Another report of Heparin overdosing of premature babies, this time involving up to 14 babies at Christus Spohn hospital in Corpus Christi. Two of the overdosed babies, twin siblings, have died.
“Christus Spohn (Health System) confirms that an error occurred during the mixing process in our hospital pharmacy,” Chief Medical Officer Dr. Richard Davis said in a prepared statement. “The error was unrelated to product labeling or packaging.”
The Texas Legislature in 2003 – pumped full of special-interest money and controlled by the insurance and business lobbies – passed laws limiting the damages that victims of medical malpractice can recover from negligent health care providers. Unfortunately, they took no steps to try to ensure less negligence or better healthcare.
Fulton County Superior Court Judge Marvin Arrington ruled recently that Georgia’s $350,000 cap on noneconomic damages in medical malpractice suits is unconstitutional, finding that it gives special protections to the medical profession.
“The statute effectively puts substantial limitations on the rights of the poor and middle class to recovery while leaving the right to virtually unlimited recoveries unimpeded for the wealthy,” Arrington said. “The disabled manager of a hedge fund, a corporate CEO, an entertainer or such other person whose income is in the tens of millions of dollars has a claim under Georgia law that would dwarf the amount awarded in any case for pain and suffering.”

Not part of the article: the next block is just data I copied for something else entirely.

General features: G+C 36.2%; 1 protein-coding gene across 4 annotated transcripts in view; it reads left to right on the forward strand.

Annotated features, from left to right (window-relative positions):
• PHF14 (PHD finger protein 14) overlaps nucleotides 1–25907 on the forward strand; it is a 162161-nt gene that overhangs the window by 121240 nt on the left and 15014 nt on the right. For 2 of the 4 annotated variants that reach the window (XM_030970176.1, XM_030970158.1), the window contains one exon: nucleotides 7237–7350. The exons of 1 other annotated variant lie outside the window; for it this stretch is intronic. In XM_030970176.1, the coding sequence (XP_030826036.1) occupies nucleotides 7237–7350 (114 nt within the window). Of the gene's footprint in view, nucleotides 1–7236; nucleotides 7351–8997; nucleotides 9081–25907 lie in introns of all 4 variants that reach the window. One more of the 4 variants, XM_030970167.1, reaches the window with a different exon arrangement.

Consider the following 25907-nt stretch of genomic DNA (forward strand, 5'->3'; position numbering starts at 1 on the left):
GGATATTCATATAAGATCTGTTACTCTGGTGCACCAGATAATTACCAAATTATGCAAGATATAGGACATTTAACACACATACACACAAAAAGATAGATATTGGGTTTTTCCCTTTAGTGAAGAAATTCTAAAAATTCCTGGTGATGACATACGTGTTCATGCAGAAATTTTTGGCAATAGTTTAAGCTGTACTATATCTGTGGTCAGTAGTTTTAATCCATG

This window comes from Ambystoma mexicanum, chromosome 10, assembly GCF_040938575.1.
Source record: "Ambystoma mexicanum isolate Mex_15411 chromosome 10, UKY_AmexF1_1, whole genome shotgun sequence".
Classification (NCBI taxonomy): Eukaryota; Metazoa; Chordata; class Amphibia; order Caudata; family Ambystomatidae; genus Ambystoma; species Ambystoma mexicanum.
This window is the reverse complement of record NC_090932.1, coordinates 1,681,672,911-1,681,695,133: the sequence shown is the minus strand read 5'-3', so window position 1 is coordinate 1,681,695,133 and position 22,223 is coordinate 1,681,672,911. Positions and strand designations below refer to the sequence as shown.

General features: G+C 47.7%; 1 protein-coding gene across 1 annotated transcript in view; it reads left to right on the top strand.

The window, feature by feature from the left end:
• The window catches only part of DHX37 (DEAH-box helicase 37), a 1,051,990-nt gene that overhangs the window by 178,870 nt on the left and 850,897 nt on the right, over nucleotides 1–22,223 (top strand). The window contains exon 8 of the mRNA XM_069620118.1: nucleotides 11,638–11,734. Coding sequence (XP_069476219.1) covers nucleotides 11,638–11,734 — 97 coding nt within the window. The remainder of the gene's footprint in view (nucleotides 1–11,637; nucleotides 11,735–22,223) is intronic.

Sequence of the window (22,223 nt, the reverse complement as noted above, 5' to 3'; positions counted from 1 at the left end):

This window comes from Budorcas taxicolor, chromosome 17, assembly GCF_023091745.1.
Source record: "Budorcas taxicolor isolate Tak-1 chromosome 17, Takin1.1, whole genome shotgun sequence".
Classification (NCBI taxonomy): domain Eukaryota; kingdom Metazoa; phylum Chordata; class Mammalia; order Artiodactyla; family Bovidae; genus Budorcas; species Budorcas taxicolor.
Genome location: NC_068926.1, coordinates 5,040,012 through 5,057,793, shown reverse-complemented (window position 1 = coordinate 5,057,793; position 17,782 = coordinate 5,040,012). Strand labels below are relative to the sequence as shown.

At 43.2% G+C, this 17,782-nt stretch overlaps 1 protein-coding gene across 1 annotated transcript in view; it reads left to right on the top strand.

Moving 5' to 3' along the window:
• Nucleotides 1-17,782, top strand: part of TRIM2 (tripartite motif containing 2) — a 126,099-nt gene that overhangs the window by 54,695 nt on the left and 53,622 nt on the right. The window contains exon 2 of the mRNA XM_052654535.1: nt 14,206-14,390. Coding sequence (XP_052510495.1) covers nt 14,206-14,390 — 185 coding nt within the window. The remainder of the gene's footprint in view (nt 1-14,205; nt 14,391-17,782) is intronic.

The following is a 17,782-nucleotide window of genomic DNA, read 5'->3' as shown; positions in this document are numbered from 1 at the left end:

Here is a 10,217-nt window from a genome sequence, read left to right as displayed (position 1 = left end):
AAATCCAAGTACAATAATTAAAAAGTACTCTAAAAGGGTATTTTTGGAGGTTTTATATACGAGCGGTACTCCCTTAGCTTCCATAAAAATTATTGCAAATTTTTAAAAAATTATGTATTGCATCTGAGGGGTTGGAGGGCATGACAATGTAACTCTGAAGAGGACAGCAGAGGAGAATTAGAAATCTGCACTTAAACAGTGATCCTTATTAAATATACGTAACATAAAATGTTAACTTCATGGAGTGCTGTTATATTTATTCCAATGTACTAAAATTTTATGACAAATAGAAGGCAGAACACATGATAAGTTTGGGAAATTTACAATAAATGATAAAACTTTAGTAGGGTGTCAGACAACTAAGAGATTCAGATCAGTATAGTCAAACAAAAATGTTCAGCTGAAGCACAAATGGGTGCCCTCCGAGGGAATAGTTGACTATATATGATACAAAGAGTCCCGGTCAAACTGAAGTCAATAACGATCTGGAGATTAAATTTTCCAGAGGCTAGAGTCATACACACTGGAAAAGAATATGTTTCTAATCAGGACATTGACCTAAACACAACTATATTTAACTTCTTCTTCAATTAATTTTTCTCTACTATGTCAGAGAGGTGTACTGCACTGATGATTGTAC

The judge made this ruling in a medical negligence case which has yet to go to trial, so the impact of his decision is unclear at this point. The plaintiffs will have to be successful and the defendant will have to appeal (and lose) in order to create precedent; otherwise, it’s just a point to argue in other cases.
Apparently, Judge Arrington has made some controversial rulings in the past and has been reversed by the Georgia Supreme Court on some of them. Nonetheless, I applaud his courage for speaking out against the injustice he sees first-hand in his courtroom.
The cap on noneconomic damages in Texas, by the way, is $250,000. And don’t give me that crap about “stacking” two or three limits (for a $500,000 or $750,000 cap). Those scenarios were pitched by the insurance lobby when they rammed tort reform through the pliant Texas Legislature in 2003 but they have no basis in reality. You and your family are worth $250,000 if you get malpracticed on in Texas these days.
A Miami-Dade jury awarded a doctor and his family almost $24.2 million after finding that his rare type of cancer was caused by exposure to brake pads made with asbestos. The defendant, Honeywell, previously bought the company, Bendix, that manufactured the brake pads.
What strikes me about this is the arrogance of the Honeywell spokesman, who said the company is ”confident we will ultimately prevail on appeal,” and that “there is no supportable evidence that Mr. Guilder’s disease was caused by exposure to Bendix products.” Uh, clearly there was some evidence. But beyond that is the pure chutzpah of corporate interests these days. “Oh, we’ll win on appeal.” Most maddening is that they often do.